Journal palliative and end of life care”

Journal Article Analysis
An analysis throughout the paper will include a journal article summary on end-of-life beliefs, traditions and perspectives from Aboriginal families and Elders in Saskatchewan, and the impact of a medical model procedural system on Aboriginal families. The critical analysis will assess points of view, evidence, strengths, weaknesses, and sociological perspective, while incorporating recommendations for improvement of experiences from Aboriginal Elders. The analysis will try to best explain the broader picture and understanding of the journal article and recommendations while linking the web article, “Enhancing Aboriginal palliative and end of life care” (In the Loop, 2018). A personal perspective on the information gathered from the journal article and web article will also be included.

Journal Article Summary
Within the presented journal article, Completing the Circle: Elders speak about end-of-life care with Aboriginal families in Canada, the question the authors and researchers pose to participants is, “What would you like non-Aboriginal health care providers to know when providing end-of-life care for Aboriginal families?” (Hampton, Baydala, Bourassa, McKay-McNabb, Placsko, Goodwill, McKenna, McNabb & Boekelder, 2010, p. 6). The researchers state the purpose is to document research results in a format, from where the oral traditions and experiences of Aboriginal people during end-of-life, are written within an academic form and context which will help make the research information accessible to healthcare providers for future knowledge and exploration (Hampton et al., 2010).

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The journal article describes how the research gathered builds upon results from a previous study where barriers and restrictions were highlighted regarding medical model policies and culturally appropriate end-of-life care experiences of Aboriginal people and their families – specifically within an Hospital/Acute care environment (Hampton et al., 2010). The journal article suggests there is little existing research, on the traditional beliefs and practices, to help guide healthcare providers end-of-life delivery for Aboriginal people and their families (Hampton et al., 2010). The researchers also mention end-of-life care must become a high priority in research, as Aboriginal populations are growing exponentially even though mortality rates are four to five times higher than those of non-Aboriginal populations (Hampton, et al., 2010).
Journal Article Critical Analysis
Point of View.

According to researchers there is a higher mortality rate among Aboriginal populations though the life expectancy of Aboriginal populations is increasing. The implication is Aboriginal people are increasingly aging and suffering longer due to chronic illnesses before the onset of death which then increases end-of-life care needs (Hampton, et al., 2010). From a macro level, in regards to historical trauma and lack of human rights of Aboriginal populations due to colonization, disenfranchisement, residential schools, sixties scoop and forced relocation, and at a individual and community level dealing with personal experiences of Hospitals and healthcare procedures, as well as from the types of deaths such as, accidents, suicides, and homicides, the rate of chronic illnesses is increasingly higher because of the direct impact from these historical experiences and trauma (Hampton et al., 2010).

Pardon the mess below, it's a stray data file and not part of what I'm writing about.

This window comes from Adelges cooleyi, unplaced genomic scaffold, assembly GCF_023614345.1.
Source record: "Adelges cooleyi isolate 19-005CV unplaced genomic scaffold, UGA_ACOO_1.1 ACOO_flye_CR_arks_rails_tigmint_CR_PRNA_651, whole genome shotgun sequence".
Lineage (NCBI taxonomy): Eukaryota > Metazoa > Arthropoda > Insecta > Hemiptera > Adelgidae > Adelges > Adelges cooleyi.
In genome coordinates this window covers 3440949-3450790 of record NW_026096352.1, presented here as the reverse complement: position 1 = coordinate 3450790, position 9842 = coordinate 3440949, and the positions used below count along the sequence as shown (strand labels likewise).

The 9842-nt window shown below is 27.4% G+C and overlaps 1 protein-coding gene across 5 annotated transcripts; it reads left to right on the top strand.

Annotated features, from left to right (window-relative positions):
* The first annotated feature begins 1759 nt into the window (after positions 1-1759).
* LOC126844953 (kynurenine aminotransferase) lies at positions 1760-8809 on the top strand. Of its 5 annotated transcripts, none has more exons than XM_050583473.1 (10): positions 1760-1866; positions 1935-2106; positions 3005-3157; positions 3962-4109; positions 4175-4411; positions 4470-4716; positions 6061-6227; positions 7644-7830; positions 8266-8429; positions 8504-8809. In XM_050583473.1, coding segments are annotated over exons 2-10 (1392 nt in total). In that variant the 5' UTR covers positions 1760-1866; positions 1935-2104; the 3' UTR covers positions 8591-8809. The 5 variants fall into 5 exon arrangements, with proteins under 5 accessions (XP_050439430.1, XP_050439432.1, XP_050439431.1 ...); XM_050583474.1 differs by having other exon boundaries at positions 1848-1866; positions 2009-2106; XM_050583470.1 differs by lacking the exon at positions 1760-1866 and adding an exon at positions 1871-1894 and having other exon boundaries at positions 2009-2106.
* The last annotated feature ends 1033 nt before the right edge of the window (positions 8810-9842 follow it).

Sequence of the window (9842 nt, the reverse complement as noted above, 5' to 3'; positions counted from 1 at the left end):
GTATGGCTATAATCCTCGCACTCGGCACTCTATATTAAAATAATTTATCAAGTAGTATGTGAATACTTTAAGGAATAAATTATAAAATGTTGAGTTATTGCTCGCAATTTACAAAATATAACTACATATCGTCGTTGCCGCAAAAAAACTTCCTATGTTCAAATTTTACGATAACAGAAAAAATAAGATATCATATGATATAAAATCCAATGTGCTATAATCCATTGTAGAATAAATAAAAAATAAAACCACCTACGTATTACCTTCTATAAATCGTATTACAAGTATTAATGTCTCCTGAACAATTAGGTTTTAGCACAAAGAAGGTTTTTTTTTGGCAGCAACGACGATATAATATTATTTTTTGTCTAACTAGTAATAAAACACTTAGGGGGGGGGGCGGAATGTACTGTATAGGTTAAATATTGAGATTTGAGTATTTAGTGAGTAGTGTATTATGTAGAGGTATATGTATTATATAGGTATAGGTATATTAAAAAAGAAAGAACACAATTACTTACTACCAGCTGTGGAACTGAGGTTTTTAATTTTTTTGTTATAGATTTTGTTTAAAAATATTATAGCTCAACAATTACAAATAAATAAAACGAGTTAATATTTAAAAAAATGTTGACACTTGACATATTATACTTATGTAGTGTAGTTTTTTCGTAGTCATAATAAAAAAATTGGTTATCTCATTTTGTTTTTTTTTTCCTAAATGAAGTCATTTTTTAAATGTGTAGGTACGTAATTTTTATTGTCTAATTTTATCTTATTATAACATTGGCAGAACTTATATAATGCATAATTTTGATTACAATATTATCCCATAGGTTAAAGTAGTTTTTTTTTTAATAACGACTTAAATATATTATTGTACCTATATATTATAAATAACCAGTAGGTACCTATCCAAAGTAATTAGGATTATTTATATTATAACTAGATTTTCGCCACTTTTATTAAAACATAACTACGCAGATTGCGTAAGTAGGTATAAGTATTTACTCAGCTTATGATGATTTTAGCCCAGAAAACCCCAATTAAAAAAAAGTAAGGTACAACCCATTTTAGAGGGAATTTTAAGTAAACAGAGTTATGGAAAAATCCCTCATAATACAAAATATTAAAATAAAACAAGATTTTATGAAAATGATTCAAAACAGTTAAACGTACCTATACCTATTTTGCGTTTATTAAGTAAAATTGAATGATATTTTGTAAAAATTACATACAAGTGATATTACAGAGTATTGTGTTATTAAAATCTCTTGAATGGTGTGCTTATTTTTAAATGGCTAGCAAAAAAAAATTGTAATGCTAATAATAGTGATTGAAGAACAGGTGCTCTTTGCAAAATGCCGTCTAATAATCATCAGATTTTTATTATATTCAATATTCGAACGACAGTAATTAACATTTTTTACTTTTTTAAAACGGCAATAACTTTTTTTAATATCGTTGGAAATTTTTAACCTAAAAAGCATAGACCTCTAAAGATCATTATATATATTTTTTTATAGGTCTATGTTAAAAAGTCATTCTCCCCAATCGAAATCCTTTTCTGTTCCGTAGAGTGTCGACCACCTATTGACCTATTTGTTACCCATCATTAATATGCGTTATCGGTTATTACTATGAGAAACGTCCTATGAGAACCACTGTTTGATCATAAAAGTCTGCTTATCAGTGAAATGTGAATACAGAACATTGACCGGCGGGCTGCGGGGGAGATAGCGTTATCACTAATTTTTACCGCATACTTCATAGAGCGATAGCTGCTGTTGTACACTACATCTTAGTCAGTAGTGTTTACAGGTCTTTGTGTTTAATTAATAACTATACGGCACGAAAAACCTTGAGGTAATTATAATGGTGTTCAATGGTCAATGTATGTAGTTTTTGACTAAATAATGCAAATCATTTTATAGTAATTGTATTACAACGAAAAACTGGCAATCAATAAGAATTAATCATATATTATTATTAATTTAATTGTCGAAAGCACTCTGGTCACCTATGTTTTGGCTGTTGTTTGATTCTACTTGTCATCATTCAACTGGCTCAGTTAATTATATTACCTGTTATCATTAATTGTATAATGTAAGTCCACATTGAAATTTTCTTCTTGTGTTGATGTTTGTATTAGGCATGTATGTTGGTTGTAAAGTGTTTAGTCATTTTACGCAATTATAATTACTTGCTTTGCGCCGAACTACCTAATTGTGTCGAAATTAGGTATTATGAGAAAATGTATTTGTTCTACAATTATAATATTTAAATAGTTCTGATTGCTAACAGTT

The researchers suggest cultural protocols will help to protect Aboriginal individuals and communities at a time of crisis (Hampton et al., 2010). The journal article also implies if cultural traditions are not followed, social supports are limited which negatively impacts healing in times of grief and trauma and thereby communities will lose protective healing rituals to create the sense of healing (Hampton et al., 2010). The research indicates there is a fundamental aspect when preparing before end of life, such as the search for spiritual meaning, where existing guidelines in Hospitals in Saskatchewan are not suited for Aboriginal cultures (Hampton et al., 2010). The article mentions the time after the death is also very sacred as traditional practices will support the person who just passed and help for them “to take the next step in their journey in peace” (Hampton et al., 2010, p. 11).
The research was guided by two Elders and utilized qualitative data collection and analysis, with open-ended interviews (Novak & Campbell, 2006, p. 29). The data collected implemented purposive sampling procedures with the recruitment of five Elders from diverse First Nations in south Saskatchewan such as Cree, Saulteaux, Anishinabe, Metis, and Lakota/Dakota (Hampton et al., 2010; Novak & Campbell, 2006). The researchers defined elder as: “a person who has significant wisdom in areas of traditional Aboriginal knowledge, recognized by the community and nation as having the wisdom, and who has the capacity to transmit their knowledge to others” (Hampton et al., 2010, p. 8).

The guidance from the two Elders helped the Aboriginal and non-Aboriginal research assistants understand how to respectfully approach other Elders at powwows and were able to implement cultural protocols such as offering tobacco and cloth. Five Elders agreed to video interviews, three females and two males (Hampton et al., 2010). The purpose of the interviews was to expand on the research question, “What would you like non-Aboriginal health care providers to know when they are delivering end-of-life health care to Aboriginal people and families?” (Hampton et al., 2010, p. 8). The interviews were sixty minutes, no preparation was done prior to the interviews, and the assistants offered an honorarium at the end of the interviews (Hampton et al., 2010). The research was transcribed for analysis following OCAP principles (ownership, control, access, and possession) and the data collected was coded into six themes to help organize information such as: realization; gathering of community; care and comfort/transition; moments after death; grief, wake, funeral; and message to health care providers (Hampton et al., 2010). The researchers indicated the information recorded was able to highlight a narrative of the dying person’s journey. The narrative was called, “Completing the Circle: End-of-Life Care with Aboriginal Families” (Hampton et al., 2010, p. 9), and researchers made the video accessible to interested health care providers.